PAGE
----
In computability theory, a set ''S'' of natural numbers is called computably enumerable (c.e.), recursively enumerable (r.e.), semidecidable, partially decidable, listable, provable or Turing-recognizable if: *There is an algorithm such that the set of input numbers for which the algorithm halts is exactly ''S''. Or, equivalently, *There is an algorithm that enumerates the members of ''S''. That means that its output is simply a list of all the members of ''S'': ''s''1, ''s''2, ''s''3, ... . If ''S'' is infinite, this algorithm will run forever. The first condition suggests why the term ''semidecidable'' is sometimes used. More precisely, if a number is in the set, one can ''decide'' this by running the algorithm, but if the number is not in the set, the algorithm runs forever, and no information is returned. A set that is "completely decidable" is a computable set. The second condition suggests why ''computably enumerable'' is used. The abbreviations c.e. and r.e. are oft ...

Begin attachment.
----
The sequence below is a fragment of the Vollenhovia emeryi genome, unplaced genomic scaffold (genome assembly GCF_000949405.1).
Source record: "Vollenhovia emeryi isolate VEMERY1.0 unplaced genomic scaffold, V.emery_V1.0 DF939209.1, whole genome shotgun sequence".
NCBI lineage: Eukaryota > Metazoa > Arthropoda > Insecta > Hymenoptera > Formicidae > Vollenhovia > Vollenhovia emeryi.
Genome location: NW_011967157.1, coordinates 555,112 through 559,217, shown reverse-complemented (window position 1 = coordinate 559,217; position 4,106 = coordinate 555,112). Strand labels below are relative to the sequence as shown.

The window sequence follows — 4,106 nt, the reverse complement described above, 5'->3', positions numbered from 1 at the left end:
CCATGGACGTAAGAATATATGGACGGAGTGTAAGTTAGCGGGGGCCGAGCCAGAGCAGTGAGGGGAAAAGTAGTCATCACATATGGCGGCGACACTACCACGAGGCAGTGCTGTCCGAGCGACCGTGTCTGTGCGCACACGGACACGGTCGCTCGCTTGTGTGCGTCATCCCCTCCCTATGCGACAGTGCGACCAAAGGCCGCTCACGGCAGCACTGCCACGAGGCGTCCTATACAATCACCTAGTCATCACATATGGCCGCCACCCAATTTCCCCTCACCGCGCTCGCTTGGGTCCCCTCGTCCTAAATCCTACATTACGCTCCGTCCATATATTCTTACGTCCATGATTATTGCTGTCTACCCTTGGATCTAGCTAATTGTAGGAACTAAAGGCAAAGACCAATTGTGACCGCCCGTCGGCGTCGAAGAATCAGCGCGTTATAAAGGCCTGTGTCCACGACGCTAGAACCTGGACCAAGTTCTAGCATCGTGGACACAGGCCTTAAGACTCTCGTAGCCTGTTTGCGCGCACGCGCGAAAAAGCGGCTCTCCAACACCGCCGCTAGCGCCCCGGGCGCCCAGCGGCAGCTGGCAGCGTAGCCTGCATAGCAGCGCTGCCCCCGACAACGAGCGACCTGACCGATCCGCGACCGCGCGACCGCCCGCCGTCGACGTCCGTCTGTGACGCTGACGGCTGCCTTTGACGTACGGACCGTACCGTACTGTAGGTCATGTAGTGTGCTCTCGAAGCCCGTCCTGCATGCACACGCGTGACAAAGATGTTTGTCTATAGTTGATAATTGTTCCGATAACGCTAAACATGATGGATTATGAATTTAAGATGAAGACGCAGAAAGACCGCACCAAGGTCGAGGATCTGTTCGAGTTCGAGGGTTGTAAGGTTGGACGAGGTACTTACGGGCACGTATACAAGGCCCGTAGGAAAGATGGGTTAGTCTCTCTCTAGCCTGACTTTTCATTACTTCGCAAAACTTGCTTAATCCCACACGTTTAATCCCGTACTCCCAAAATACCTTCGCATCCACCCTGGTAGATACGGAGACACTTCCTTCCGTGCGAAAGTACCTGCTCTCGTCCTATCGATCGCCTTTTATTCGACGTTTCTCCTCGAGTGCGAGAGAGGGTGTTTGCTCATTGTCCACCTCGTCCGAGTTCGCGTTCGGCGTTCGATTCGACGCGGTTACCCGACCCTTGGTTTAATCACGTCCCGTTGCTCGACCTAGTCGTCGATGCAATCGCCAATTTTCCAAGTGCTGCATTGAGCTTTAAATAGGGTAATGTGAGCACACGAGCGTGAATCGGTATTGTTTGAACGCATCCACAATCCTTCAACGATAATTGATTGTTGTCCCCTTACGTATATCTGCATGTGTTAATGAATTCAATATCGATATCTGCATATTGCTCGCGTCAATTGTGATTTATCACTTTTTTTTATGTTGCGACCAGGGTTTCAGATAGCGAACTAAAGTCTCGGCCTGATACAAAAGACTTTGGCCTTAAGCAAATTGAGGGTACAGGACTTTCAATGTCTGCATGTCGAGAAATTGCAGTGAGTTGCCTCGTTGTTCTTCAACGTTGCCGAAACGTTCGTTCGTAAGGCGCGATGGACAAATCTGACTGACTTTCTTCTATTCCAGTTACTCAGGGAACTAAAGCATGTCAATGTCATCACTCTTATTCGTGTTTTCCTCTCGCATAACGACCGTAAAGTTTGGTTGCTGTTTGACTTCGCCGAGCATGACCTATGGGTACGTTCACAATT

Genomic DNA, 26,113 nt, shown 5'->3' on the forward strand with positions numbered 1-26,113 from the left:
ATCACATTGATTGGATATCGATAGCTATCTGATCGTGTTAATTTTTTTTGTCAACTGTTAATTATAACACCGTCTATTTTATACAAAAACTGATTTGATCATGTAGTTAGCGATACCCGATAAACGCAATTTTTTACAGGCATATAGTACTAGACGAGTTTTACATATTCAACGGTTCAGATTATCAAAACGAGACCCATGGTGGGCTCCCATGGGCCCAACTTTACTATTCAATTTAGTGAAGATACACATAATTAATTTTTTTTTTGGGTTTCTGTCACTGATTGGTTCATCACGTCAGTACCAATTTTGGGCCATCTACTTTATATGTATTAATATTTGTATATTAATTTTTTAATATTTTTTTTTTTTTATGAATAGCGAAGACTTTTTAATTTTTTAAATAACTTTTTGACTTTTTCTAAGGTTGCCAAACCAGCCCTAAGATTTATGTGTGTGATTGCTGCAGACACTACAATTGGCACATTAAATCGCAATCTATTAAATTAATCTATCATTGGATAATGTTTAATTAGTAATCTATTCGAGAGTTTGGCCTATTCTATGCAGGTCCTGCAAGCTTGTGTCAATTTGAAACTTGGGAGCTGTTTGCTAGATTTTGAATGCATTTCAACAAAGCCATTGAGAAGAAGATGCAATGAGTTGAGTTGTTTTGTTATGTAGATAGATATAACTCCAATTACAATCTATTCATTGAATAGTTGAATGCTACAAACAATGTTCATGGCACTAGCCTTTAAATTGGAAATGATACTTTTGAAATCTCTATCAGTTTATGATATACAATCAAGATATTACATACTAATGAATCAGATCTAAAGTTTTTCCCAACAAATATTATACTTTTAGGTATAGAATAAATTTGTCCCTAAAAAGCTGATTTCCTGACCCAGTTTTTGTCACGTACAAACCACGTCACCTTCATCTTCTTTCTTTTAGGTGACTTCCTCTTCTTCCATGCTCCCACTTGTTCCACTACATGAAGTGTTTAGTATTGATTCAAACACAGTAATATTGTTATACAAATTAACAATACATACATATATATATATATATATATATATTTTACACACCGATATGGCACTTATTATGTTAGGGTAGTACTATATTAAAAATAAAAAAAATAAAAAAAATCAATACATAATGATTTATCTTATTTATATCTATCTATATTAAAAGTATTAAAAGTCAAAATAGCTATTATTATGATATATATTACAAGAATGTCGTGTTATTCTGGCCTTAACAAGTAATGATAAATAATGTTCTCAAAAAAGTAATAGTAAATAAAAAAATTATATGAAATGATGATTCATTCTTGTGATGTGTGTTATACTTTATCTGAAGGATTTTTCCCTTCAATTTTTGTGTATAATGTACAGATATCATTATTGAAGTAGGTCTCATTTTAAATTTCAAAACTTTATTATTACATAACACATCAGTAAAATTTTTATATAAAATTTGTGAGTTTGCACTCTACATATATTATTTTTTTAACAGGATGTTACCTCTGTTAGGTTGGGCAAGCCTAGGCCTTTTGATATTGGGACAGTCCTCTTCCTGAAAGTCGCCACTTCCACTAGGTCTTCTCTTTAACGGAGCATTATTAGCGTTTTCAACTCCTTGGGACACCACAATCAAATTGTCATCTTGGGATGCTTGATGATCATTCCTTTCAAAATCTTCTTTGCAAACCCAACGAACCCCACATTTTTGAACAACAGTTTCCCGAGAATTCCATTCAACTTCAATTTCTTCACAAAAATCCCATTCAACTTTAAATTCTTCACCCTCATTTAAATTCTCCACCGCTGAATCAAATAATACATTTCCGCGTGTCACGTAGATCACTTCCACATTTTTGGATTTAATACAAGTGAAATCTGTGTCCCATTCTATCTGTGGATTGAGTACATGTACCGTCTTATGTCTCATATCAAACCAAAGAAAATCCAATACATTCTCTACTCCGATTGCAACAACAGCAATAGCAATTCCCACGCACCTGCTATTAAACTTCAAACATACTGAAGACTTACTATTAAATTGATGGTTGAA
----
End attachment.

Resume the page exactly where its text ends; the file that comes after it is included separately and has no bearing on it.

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Brzozowski Derivative
In theoretical computer science, in particular in formal language theory, the Brzozowski derivative u^S of a set S of strings and a string u is the set of all strings obtainable from a string in S by cutting off the prefix u, as illustrated in the figure. Formally: u^S = \. It was introduced under various different names since the late 1950s. Today it is named after the computer scientist Janusz Brzozowski who investigated its properties and gave an algorithm to compute the derivative of a generalized regular expression. Definition Even though originally studied for regular expressions, the definition applies to arbitrary formal languages. Given any formal language S over an alphabet \Sigma and any string u \in \Sigma^*, the derivative of S with respect to u is defined as: :u^S = \ The Brzozowski derivative is a special case of left quotient by a singleton set containing only u: \ u^S = \ \;\backslash\; S. Equivalently, for all u,v \in \Sigma^*: :v \in u^S \;\Leftrighta ...